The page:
This article is organised as follows:


8.0     Introduction

This part of the article outlines the timing of announcements and presentation of awards. It then highlights the order of wear and wearing of medals.

8.1     Announcement of Awards

The names of those individuals who have been awarded honours are officially announced in the London Gazette. Lists are published each year:

  • The ‘New Year’s Honours’ published on 31 December;
  • The ‘Queen’s Birthday Honours’ published on the second or third Saturday of June; and
  • The Operational Lists usually published in the Spring and Autumn.

8.2     Presentation of Awards

As a general rule, Level One, Two, and Three awards (Section 1.5) will be presented by the Sovereign at Buckingham Palace. If the recipient is unavailable, e.g. on operations outside the UK, they may/will be presented their award by an appropriate representative of the Sovereign (e.g. a member of the Royal Family or a senior officer of the armed forces).

The dress to be worn by Service personnel at investitures when attending as recipients of awards at Buckingham Palace varies between the Services and also by rank.

The insignia of orders, decorations, and medals are not to be worn unless specially ordered. However, ribbons, including that of the decoration being received, are to be worn. Swords are not to be worn.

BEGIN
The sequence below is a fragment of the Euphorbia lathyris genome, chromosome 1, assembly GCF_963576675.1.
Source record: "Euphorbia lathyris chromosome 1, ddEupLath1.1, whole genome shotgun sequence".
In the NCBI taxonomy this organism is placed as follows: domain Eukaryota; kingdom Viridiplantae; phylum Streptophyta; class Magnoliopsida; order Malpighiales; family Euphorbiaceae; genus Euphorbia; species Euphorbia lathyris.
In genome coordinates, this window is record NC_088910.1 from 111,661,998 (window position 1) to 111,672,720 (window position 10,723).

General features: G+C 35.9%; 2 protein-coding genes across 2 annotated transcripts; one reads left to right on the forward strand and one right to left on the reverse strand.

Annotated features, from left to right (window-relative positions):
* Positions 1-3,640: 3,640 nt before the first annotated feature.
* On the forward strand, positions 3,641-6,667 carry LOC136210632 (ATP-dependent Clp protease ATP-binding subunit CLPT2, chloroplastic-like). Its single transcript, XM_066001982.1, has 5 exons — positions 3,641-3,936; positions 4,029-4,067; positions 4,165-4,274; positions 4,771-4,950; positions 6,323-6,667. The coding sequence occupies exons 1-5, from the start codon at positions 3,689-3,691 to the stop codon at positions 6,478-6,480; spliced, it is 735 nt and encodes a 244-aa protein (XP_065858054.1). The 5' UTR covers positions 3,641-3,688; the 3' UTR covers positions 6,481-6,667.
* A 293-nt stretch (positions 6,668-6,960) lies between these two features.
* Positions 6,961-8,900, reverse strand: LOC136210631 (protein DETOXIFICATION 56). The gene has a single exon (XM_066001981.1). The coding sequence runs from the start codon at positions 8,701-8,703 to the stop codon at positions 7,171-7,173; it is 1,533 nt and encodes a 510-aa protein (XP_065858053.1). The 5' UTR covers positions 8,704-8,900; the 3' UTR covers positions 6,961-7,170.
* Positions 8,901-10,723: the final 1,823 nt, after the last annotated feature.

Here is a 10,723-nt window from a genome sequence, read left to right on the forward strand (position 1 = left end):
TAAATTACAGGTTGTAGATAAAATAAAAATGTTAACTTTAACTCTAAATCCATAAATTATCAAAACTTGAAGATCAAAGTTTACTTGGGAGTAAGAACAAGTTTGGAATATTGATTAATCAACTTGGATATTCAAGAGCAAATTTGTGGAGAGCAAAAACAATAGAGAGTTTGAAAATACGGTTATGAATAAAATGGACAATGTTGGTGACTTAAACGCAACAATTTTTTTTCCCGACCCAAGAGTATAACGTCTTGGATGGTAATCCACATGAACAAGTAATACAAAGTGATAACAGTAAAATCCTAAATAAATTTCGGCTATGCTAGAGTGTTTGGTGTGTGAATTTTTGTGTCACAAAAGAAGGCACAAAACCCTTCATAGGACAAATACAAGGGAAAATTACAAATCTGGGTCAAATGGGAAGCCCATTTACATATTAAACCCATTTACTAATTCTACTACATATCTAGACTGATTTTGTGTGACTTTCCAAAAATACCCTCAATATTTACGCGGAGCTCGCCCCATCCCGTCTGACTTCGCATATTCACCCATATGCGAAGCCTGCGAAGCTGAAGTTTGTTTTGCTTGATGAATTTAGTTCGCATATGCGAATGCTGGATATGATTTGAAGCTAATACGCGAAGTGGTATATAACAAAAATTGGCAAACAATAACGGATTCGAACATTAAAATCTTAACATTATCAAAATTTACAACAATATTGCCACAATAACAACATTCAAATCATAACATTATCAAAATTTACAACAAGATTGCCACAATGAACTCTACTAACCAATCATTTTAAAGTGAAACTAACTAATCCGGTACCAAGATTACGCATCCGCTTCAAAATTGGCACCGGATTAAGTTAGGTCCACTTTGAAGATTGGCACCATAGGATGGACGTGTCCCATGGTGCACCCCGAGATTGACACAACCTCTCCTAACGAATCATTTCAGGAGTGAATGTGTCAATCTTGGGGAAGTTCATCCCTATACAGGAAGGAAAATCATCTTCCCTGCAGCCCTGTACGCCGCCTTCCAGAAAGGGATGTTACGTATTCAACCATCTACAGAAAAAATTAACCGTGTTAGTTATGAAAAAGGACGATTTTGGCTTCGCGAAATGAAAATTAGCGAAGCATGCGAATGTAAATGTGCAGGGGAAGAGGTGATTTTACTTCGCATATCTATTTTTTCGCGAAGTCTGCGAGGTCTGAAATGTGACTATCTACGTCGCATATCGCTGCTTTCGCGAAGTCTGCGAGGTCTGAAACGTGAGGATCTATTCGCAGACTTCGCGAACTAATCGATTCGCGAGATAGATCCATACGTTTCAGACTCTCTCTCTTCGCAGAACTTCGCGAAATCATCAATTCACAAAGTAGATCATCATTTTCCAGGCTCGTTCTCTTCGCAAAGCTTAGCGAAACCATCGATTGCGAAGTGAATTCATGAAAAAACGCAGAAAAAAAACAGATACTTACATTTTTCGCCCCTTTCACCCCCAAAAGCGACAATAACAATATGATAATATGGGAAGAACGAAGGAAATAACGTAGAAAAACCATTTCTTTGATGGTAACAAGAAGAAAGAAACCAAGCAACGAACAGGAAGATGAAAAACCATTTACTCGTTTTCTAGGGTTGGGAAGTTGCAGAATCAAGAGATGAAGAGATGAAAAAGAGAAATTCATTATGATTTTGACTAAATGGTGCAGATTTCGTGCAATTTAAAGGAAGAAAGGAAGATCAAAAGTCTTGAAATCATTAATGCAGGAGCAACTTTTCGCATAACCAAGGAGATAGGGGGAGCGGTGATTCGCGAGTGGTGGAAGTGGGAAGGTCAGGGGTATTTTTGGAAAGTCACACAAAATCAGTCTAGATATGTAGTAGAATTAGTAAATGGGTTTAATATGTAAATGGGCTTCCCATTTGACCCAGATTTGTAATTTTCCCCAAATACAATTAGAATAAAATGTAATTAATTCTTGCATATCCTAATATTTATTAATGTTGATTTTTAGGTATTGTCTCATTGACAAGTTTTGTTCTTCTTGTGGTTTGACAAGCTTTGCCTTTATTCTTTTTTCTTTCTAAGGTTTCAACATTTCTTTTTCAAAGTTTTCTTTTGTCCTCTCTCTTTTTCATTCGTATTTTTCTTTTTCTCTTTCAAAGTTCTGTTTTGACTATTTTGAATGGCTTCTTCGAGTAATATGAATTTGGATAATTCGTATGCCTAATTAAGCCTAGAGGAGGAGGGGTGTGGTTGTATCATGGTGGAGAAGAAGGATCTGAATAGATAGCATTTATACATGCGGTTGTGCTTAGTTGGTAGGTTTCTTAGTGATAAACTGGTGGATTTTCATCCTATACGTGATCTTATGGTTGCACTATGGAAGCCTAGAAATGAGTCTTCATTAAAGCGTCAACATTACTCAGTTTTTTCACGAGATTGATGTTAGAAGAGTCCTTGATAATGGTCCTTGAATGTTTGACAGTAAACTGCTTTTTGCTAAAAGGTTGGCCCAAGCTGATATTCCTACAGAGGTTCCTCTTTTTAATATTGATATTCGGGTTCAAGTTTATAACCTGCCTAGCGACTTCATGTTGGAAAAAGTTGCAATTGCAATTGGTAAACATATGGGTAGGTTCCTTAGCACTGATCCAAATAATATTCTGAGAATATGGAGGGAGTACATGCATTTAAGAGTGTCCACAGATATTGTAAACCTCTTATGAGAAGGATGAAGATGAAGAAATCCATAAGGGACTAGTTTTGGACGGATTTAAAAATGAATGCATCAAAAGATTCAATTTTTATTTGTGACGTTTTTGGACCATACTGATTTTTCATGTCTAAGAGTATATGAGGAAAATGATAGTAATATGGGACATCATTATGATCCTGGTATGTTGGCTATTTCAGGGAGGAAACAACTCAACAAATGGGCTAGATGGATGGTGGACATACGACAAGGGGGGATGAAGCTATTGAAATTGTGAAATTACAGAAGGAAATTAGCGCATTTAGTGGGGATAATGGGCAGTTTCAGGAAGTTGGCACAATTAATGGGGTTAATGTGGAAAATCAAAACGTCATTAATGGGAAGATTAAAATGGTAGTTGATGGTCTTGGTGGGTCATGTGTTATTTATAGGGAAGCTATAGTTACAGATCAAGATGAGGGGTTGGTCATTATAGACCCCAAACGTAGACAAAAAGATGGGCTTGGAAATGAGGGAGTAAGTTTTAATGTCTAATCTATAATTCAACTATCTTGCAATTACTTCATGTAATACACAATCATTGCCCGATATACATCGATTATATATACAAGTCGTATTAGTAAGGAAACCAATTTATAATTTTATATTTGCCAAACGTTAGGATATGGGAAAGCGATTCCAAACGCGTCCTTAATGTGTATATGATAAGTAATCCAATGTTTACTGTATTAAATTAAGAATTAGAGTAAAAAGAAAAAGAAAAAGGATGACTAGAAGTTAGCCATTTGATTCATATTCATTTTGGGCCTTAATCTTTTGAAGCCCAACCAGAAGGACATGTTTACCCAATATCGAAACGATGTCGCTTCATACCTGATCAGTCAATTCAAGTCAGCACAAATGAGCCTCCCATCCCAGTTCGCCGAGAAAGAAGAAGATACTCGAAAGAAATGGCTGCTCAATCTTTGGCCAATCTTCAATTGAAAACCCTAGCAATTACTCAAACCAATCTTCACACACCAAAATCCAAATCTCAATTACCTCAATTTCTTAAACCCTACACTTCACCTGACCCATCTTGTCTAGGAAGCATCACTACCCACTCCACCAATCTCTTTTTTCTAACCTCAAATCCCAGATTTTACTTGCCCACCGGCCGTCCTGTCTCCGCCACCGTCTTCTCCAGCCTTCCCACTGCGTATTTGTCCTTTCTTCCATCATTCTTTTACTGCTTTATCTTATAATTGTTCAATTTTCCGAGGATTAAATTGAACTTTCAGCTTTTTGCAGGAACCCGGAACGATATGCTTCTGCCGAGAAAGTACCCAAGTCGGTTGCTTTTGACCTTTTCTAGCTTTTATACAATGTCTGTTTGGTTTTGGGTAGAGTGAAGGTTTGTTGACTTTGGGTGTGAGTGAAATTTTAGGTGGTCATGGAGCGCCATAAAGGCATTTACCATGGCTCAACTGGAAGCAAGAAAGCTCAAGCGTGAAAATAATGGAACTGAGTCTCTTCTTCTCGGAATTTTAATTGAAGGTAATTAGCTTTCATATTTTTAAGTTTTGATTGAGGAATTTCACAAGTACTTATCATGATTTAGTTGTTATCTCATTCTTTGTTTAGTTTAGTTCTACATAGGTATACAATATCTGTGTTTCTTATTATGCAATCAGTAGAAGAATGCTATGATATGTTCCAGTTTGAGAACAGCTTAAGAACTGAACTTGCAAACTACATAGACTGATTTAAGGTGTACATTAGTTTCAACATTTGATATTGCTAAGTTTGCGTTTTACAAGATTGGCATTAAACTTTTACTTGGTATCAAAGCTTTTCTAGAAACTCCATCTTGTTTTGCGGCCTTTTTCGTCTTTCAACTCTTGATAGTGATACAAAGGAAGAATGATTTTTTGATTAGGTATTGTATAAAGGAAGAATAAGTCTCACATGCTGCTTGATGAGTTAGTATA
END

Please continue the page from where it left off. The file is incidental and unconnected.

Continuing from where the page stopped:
Recipients of a MiD, Queen’s Commendation, meritorious service and/or long service and good conduct medal(s), and other medals, will be presented their award by their commanding officer, or higher commander, at a suitable parade in a manner that reflects the prestige of the award.

8.3     Order of Wear

There are strict rules surrounding the wearing of medals and decorations. The latest full list of the British Orders of Knighthood, decorations, medals and the order of wear can be found in the 2003 publication of The London Gazette: London Gazette, The – Order of Wear (No.56879, Monday 17 March 2003, p.3351-3355).

Table 2 provides an outline of the order in which orders, decorations, medals should be worn.

Table 2: Order of Wearing for Orders, Decorations, and Medals